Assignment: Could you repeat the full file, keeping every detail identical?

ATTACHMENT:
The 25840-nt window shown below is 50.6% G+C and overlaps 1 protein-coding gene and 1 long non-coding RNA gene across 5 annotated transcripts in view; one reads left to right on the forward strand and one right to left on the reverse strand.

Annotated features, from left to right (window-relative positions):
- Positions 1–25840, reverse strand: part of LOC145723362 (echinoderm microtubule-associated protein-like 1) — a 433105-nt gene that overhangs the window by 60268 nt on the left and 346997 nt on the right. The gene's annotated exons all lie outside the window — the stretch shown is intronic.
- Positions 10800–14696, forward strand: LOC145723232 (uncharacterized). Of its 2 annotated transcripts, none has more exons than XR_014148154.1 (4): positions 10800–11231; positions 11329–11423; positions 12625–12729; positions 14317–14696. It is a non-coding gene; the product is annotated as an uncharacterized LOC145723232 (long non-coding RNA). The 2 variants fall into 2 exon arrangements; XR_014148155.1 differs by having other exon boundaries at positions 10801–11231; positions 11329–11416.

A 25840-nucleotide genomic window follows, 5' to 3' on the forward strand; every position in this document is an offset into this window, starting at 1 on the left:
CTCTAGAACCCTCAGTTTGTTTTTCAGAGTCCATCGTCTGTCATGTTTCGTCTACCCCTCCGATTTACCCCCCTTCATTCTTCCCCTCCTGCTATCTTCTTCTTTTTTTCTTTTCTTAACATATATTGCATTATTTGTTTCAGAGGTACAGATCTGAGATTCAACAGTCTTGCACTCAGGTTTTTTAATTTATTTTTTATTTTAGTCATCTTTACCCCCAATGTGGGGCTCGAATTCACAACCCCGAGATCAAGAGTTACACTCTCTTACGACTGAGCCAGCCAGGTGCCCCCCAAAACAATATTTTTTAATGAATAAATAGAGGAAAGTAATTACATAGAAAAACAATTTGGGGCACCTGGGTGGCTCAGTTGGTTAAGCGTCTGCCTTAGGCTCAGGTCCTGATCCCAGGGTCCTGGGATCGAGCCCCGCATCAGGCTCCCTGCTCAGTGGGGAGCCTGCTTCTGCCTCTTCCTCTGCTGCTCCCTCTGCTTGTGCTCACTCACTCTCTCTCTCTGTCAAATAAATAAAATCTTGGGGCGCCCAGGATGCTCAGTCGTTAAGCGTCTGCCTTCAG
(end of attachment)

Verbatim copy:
The 25840-nt window shown below is 50.6% G+C and overlaps 1 protein-coding gene and 1 long non-coding RNA gene across 5 annotated transcripts in view; one reads left to right on the forward strand and one right to left on the reverse strand.

Annotated features, from left to right (window-relative positions):
- Positions 1–25840, reverse strand: part of LOC145723362 (echinoderm microtubule-associated protein-like 1) — a 433105-nt gene that overhangs the window by 60268 nt on the left and 346997 nt on the right. The gene's annotated exons all lie outside the window — the stretch shown is intronic.
- Positions 10800–14696, forward strand: LOC145723232 (uncharacterized). Of its 2 annotated transcripts, none has more exons than XR_014148154.1 (4): positions 10800–11231; positions 11329–11423; positions 12625–12729; positions 14317–14696. It is a non-coding gene; the product is annotated as an uncharacterized LOC145723232 (long non-coding RNA). The 2 variants fall into 2 exon arrangements; XR_014148155.1 differs by having other exon boundaries at positions 10801–11231; positions 11329–11416.

A 25840-nucleotide genomic window follows, 5' to 3' on the forward strand; every position in this document is an offset into this window, starting at 1 on the left:
CTCTAGAACCCTCAGTTTGTTTTTCAGAGTCCATCGTCTGTCATGTTTCGTCTACCCCTCCGATTTACCCCCCTTCATTCTTCCCCTCCTGCTATCTTCTTCTTTTTTTCTTTTCTTAACATATATTGCATTATTTGTTTCAGAGGTACAGATCTGAGATTCAACAGTCTTGCACTCAGGTTTTTTAATTTATTTTTTATTTTAGTCATCTTTACCCCCAATGTGGGGCTCGAATTCACAACCCCGAGATCAAGAGTTACACTCTCTTACGACTGAGCCAGCCAGGTGCCCCCCAAAACAATATTTTTTAATGAATAAATAGAGGAAAGTAATTACATAGAAAAACAATTTGGGGCACCTGGGTGGCTCAGTTGGTTAAGCGTCTGCCTTAGGCTCAGGTCCTGATCCCAGGGTCCTGGGATCGAGCCCCGCATCAGGCTCCCTGCTCAGTGGGGAGCCTGCTTCTGCCTCTTCCTCTGCTGCTCCCTCTGCTTGTGCTCACTCACTCTCTCTCTCTGTCAAATAAATAAAATCTTGGGGCGCCCAGGATGCTCAGTCGTTAAGCGTCTGCCTTCAG